MONTREAL—The union and lawyers representing two railway employees accused in the Lac-Megantic disaster are urging the Crown to drop the charges in light of recent findings by the Transportation Safety Board.
Engineer Tom Harding, railway traffic controller Richard Labrie and Jean Demaitre, the manager of train operations, each face 47 counts of criminal negligence causing death—one for each victim of last summer’s oil-train derailment in the Quebec town.
A conviction carries a maximum life sentence.
On Thursday, the attorneys for Harding and Labrie, as well as a union official, called on prosecutors to re-evaluate their cases following the release of last week’s TSB report into the catastrophe. Demaitre was not unionized.
In its findings, the TSB criticized the Montreal, Maine and Atlantic railway for its “weak safety culture” and also targeted Transport Canada for its poor oversight of the industry, particularly amid a boom in oil-by-rail shipments across the continent.
“We’re asking the Crown to revise the charges against the workers implicated in Megantic,” Daniel Roy, Quebec director of the United Steelworkers, told a news conference.
“We can see who’s really responsible for this event, this whole tragedy.”
Later in the day, however, a spokesman for the prosecutor’s office said the TSB report does not change anything about the police evidence that was already evaluated by the Crown. Therefore, proceedings are expected to move ahead.
The TSB report, the first comprehensive account of the derailment released to the public, identified 18 contributing factors it says led to the crash.
Among the factors, the TSB said Harding applied an insufficient number of hand brakes on the train and conducted an inadequate test before he left the convoy unattended for the night.
Attorney Thomas Walsh, who represents Harding, said his client’s actions amounted to “human error,” not “wanton and reckless disregard,” which he added was necessary for a criminal-negligence conviction.
He also pointed to the TSB’s findings on Transport Canada and the MMA.
The TSB report concluded that the railway did not thoroughly identify security risks, nor did it have a functioning safety management system—both contributing factors to the crash.
The company Montreal, Maine and Atlantic Canada, a subsidiary of the now-bankrupt MMA, was charged in the case, but Walsh asked what good could come from accusing a company that can’t be punished.
“You have to pierce the curtain which protects the people who are actually out there neglecting things,” he said.
Walsh went a step further, calling on authorities to read the TSB report closely and consider pressing charges against corporate and government officials whose decisions may have had a hand in creating systemic deficiencies.
“Who’s responsible for the system? Walsh asked.
“It’s not Thomas Harding. He works in that system.”
He also suggested that a public inquiry be called to examine the disaster, an inquest he said could help dig deep into all the factors behind it.
“I think the public has interest in finding out what the real causes of the tragedy are and making sure that they’re avoided,” he said.
The next court date for the three men has been set for Sept. 11.
Walsh said the Crown has yet to disclose on what basis they made the accusations against Harding.
He said he might advise the judge that he intends to present a motion to require the Crown to explain why it charged his client.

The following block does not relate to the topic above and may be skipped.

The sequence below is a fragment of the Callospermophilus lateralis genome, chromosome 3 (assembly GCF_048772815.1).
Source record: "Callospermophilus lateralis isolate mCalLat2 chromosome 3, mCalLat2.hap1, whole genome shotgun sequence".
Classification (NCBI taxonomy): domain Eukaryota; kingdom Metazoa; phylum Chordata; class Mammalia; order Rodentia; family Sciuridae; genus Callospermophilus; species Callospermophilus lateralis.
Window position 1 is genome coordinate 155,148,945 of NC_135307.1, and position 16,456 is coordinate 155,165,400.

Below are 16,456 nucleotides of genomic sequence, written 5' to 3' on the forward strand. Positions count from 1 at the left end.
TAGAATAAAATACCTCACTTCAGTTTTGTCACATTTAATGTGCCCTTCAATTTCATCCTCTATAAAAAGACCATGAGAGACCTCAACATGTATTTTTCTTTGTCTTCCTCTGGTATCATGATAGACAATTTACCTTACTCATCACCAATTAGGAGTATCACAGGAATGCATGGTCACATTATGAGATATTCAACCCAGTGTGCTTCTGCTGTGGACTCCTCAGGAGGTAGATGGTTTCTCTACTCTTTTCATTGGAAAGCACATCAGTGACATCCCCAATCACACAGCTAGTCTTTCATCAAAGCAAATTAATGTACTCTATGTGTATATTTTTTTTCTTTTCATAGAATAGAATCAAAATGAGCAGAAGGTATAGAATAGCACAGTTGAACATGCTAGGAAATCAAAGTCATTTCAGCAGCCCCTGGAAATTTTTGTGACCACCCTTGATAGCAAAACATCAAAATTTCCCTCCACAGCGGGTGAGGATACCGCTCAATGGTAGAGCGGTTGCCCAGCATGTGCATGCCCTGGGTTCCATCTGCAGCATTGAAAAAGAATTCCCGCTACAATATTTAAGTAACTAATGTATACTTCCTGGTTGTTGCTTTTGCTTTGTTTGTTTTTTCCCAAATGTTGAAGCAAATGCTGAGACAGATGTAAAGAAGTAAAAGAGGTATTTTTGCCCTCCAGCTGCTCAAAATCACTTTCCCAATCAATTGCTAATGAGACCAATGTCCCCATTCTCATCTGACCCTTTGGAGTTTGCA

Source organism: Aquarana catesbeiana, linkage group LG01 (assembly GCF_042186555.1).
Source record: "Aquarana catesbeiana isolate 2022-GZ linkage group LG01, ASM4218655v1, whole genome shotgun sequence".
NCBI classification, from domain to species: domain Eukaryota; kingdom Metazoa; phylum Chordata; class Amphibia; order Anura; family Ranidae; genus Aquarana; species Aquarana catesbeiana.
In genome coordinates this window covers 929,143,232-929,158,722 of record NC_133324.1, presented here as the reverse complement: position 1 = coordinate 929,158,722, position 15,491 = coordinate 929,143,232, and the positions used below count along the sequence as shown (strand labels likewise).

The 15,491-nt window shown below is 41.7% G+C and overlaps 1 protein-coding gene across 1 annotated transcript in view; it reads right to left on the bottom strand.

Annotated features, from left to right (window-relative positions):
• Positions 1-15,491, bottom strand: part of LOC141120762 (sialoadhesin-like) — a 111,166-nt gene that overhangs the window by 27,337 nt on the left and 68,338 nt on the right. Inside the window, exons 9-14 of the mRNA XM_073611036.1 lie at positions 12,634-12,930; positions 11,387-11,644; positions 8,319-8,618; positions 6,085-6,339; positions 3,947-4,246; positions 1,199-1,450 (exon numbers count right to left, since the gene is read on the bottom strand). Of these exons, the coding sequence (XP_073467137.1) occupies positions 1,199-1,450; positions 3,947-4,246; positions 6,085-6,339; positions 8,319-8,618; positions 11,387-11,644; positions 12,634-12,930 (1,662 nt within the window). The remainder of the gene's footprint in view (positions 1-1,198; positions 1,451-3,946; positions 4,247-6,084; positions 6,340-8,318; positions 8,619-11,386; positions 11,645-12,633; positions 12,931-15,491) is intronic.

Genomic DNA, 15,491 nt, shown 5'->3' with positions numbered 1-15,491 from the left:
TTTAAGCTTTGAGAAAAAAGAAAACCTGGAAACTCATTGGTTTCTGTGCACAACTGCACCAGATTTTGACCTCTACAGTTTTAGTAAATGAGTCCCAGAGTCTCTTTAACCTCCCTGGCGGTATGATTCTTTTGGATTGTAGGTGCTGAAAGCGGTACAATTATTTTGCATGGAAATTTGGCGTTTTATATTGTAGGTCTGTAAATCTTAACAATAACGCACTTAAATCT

Roy, meanwhile, took particular aim at federal cabinet ministers for their reactions to the TSB document.
He accused Transport Minister Lisa Raitt, her predecessor Denis Lebel and Public Safety Minister Steven Blaney of either deflecting blame or dismissing the TSB findings.
“Here we have a government that’s washing its hands,” Roy said.
“Not even the humility, the decency, to accept their responsibility. It’s shocking.”
A spokeswoman for Raitt declined an interview request Thursday, but said the minister would deliver a formal response within 90 days of the release of the report.
“As we have always said, and as the TSB report indicates, this is a case where rules were not followed,” Jana Regimbal wrote in an email.
“That being said, the report sets out higher expectations of Transport Canada in the area of oversight. The public shares these expectations and so does our government.”
Lebel, who was shuffled from the transport portfolio to infrastructure about a week after the disaster, was not available Thursday to comment on the allegations, his spokesman said.
Quebec provincial police said recently the investigation remains active, which could lead to more arrests.
The three accused were arraigned in Lac-Megantic last May. At the time, Walsh said Harding intended to plead not guilty to the charges.
Walsh also said he asked the court for a jury trial in the devastated community.
Several locals who watched the suspects enter the courtroom said they hoped authorities would eventually lay charges against railway and government officials.
In releasing her report, TSB chair Wendy Tadros said the underlying causes of the accident go well beyond the number of hand brakes applied and the engineer’s actions that night.
Before he left the scene, Harding called MMA’s dispatcher to report mechanical problems on the locomotive and thick smoke belching from its exhaust. They agreed he could leave the engine for the night, so he retired to a hotel.
Later in the night, a fire broke out on the locomotive. Firefighters called to the scene shut down the engine, which allowed engine’s air brakes to slowly disengage.
An MMA track foreman with no background in locomotives met the firefighters at the scene and, after consulting the rail-traffic controller, they left without restarting the locomotive. Eventually, the train started rolling toward Lac-Megantic, where it derailed and exploded.